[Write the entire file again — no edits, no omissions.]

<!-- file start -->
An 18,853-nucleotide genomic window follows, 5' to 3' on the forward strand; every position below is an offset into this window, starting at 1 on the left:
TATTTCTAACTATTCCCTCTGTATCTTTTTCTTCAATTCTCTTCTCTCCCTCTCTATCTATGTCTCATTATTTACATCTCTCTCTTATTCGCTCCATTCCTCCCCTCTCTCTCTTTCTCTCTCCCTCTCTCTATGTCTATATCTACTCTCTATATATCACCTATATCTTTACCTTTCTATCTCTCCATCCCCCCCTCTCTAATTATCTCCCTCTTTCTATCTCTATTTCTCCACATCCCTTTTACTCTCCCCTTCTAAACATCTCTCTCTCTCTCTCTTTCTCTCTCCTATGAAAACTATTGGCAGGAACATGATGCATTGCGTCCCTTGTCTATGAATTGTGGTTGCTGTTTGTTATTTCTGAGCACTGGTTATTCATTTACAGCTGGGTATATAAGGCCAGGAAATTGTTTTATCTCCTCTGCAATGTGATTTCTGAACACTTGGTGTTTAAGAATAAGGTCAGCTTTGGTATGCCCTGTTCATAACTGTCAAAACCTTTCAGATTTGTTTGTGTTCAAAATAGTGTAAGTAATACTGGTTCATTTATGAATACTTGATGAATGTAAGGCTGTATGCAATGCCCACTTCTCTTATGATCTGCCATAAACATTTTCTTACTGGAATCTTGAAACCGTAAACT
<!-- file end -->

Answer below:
An 18,853-nucleotide genomic window follows, 5' to 3' on the forward strand; every position below is an offset into this window, starting at 1 on the left:
TATTTCTAACTATTCCCTCTGTATCTTTTTCTTCAATTCTCTTCTCTCCCTCTCTATCTATGTCTCATTATTTACATCTCTCTCTTATTCGCTCCATTCCTCCCCTCTCTCTCTTTCTCTCTCCCTCTCTCTATGTCTATATCTACTCTCTATATATCACCTATATCTTTACCTTTCTATCTCTCCATCCCCCCCTCTCTAATTATCTCCCTCTTTCTATCTCTATTTCTCCACATCCCTTTTACTCTCCCCTTCTAAACATCTCTCTCTCTCTCTCTTTCTCTCTCCTATGAAAACTATTGGCAGGAACATGATGCATTGCGTCCCTTGTCTATGAATTGTGGTTGCTGTTTGTTATTTCTGAGCACTGGTTATTCATTTACAGCTGGGTATATAAGGCCAGGAAATTGTTTTATCTCCTCTGCAATGTGATTTCTGAACACTTGGTGTTTAAGAATAAGGTCAGCTTTGGTATGCCCTGTTCATAACTGTCAAAACCTTTCAGATTTGTTTGTGTTCAAAATAGTGTAAGTAATACTGGTTCATTTATGAATACTTGATGAATGTAAGGCTGTATGCAATGCCCACTTCTCTTATGATCTGCCATAAACATTTTCTTACTGGAATCTTGAAACCGTAAACT